In all honesty, that’s probably it. You can take good photos on any camera by following that method. I often see people with an iPhone 4S or whatever and their photos are horrendous and I really don’t know how they do it. I’m like “seriously? That phone has a fool-proof camera!”, but really all you have to do is tap the screen where you want it to focus and you’re set. I sometimes see people say “don’t use your phone when taking blog photos” but this is nonsense, I take blog photos with my iPhone 5 occasionally and do you think anyone notices? Unlikely.

Once you’re a little more familiar with your camera, you can become quite skilled, so don’t worry if you feel like a fraud that you haven’t had any training! You just need to practice. Below is a photo I took for Nouvelle, by using the aforementioned focus method. I just included the other products in the frame but made sure the focus was only on this one product, so there was a really nice blur to the photo. Simples.


That’s about all I do, I know I’m not an expert but I like what I produce and I find photography so enjoyable. A do use Photoshop to edit my photos a little but it’s not important, you can take a good photo without the use of Photoshop (as seen in the second photo from the top, which was taken with a little point and shoot, not even an SLR).

If I do edit anything in Photoshop, I change the curves (makes photos brighter) if the lighting wasn’t great and sometimes the exposure and I also crop the photo – pick a blog photo size that works for you and stick with it. Your photos will load better if you set them to something like 600px wide rather than 2000px. I sometimes also play around with the colour balance to warm the photo and the vibrance and use actions to make the photos a little bit more “me”.

Other tips & tricks:

– You will sometimes see a candle burning in the back of my photos, this isn’t just because I think its omg so cool to have a candle on the go, but the light adds a nice warmth to photos in the form of a bit of yellow light.

– Try and take your photos in natural light, rather than with the lights on. When I worked in an office, I used to snap a quick few photos when I got up in the morning. I just left out a few products in my ‘photo area’ and then quickly snapped away for a few minutes in the light – this is a good plan if you finish work late.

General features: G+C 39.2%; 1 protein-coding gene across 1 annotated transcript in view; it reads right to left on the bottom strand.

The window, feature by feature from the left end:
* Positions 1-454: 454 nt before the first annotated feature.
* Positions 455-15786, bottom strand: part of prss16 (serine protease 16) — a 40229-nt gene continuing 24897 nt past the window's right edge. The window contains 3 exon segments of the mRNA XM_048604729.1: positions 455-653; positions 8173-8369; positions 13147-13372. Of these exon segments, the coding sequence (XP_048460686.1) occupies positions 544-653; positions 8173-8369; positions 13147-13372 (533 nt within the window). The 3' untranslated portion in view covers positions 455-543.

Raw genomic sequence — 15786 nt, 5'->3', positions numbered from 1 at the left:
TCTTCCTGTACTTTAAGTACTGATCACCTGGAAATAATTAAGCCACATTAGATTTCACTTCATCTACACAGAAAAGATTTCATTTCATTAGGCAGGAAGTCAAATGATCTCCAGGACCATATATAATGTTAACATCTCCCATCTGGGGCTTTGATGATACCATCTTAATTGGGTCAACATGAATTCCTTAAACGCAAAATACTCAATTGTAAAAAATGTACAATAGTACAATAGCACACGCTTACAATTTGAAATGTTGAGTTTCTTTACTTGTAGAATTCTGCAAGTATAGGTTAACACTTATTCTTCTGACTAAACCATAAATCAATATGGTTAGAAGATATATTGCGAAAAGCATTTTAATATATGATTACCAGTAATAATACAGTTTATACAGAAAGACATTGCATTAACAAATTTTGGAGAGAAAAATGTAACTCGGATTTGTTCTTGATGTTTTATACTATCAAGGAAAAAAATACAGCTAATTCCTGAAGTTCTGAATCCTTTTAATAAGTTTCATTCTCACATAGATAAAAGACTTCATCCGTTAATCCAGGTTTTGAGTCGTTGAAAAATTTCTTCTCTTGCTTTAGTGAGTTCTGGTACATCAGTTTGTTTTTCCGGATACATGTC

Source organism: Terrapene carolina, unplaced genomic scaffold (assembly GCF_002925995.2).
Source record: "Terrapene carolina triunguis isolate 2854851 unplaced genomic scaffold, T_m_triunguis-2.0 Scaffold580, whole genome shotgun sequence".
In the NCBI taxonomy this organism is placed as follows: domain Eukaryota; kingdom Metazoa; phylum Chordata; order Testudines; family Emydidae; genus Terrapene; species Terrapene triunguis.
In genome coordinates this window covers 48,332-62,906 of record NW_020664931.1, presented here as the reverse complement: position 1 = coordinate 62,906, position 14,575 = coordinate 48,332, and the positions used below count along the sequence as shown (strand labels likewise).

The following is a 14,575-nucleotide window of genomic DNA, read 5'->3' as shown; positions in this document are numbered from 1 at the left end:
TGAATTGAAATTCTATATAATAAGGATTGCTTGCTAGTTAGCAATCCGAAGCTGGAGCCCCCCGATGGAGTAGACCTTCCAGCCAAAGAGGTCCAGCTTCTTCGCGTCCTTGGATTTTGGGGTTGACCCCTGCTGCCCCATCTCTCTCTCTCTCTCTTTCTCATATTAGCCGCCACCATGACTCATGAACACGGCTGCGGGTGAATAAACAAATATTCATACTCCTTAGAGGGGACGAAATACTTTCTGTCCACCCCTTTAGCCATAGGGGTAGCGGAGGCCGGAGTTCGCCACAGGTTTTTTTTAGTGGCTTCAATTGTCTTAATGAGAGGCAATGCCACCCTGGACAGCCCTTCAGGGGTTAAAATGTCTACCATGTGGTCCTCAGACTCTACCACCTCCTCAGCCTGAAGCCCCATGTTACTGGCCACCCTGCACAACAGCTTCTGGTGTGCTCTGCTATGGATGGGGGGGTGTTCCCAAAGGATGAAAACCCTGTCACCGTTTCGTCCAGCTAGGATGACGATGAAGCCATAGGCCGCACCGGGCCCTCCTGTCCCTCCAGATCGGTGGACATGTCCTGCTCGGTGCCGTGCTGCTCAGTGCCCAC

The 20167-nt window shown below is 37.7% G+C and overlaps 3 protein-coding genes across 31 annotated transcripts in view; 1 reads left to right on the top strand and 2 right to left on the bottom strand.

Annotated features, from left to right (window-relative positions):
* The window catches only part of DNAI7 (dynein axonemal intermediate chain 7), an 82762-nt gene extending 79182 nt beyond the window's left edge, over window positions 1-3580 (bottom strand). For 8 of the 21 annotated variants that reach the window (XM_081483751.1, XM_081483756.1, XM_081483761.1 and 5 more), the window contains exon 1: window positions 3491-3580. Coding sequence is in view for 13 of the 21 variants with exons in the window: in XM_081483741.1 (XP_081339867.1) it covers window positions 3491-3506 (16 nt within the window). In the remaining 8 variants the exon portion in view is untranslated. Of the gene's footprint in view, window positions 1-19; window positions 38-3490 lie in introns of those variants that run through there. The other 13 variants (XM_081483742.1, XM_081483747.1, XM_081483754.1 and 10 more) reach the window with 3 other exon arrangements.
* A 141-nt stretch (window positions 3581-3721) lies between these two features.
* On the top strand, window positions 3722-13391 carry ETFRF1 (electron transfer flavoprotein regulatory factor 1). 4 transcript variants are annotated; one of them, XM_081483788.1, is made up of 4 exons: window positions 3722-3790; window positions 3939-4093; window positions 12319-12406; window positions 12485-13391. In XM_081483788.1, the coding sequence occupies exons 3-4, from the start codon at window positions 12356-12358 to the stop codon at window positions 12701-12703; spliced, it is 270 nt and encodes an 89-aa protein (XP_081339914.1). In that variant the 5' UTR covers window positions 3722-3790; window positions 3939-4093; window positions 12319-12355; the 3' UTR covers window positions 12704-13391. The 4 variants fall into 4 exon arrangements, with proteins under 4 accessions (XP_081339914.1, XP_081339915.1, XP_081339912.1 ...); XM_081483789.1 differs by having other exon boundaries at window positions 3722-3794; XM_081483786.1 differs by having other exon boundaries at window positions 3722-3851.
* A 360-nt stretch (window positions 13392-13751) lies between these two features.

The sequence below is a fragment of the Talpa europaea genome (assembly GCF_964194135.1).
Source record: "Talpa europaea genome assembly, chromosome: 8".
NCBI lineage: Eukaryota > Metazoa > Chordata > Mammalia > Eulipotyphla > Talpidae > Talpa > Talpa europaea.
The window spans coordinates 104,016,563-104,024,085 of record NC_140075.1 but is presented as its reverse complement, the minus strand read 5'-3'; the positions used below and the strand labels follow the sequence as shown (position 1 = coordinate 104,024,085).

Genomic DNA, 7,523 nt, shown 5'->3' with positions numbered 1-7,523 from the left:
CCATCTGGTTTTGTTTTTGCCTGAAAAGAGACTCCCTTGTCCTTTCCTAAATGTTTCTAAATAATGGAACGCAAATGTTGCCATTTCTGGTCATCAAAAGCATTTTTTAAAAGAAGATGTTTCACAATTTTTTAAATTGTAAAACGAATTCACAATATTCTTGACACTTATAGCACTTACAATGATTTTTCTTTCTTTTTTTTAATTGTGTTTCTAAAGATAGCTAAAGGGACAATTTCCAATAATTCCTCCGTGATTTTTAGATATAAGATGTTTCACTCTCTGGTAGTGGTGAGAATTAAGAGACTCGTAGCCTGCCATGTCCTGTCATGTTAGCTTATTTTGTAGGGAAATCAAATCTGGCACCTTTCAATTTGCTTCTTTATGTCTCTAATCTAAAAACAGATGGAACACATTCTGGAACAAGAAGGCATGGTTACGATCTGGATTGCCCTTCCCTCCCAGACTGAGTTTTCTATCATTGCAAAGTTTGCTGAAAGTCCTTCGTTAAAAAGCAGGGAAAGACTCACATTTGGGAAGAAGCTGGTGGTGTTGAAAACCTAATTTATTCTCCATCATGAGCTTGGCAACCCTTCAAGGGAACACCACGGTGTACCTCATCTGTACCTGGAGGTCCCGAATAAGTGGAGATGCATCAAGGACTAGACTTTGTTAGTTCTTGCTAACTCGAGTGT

– If you HAVE to take photos with the light on, make sure you already have a bit of natural light and then select a high ISO so everything is bright. You can either edit the image in Photoshop to counteract the yellow tones from the lightbulb (choose a blue, red or purple tone – just play around with the colour balance until the photo looks less yellow), or you can do this on your camera, just look for the ‘White Balance’ setting and choose something like ‘Tungsten’ to take away the yellow tone. You can also do this on images that look a little too bleh, select a warm balance to make up for a lack of colour in your photo – this is great for taking pictures of makeup or whatever because it helps you to get the actual colour of the photo matched up to how the product looks.

– Creating a uniform background can make photos really stand out, whether it be on your dressing table or your bed, it doesn’t really matter but it makes all the difference. Try setting up a little photography area that you can use, with perhaps some trinkets in the background.

– Start off with a second hand SLR if you can and get to grips with it. There’s also bridge cameras which sit in between a digital and an SLR, I have one of these that I got years and years ago and it’s amazing. I then moved on to a Nikon D40 which is still going strong. I believe I got it second hand off eBay a good few years ago (I think I was 17 so 5 years!) and then I eventually moved on to a brand new Canon, which is the best I’ve tried so far.

– Buy a spare SD card and an extra battery if you take photos all the time, like I do. I spend a good chunk of my day photography things so it’s wise to have things on hand to replace full cards or dead batteries.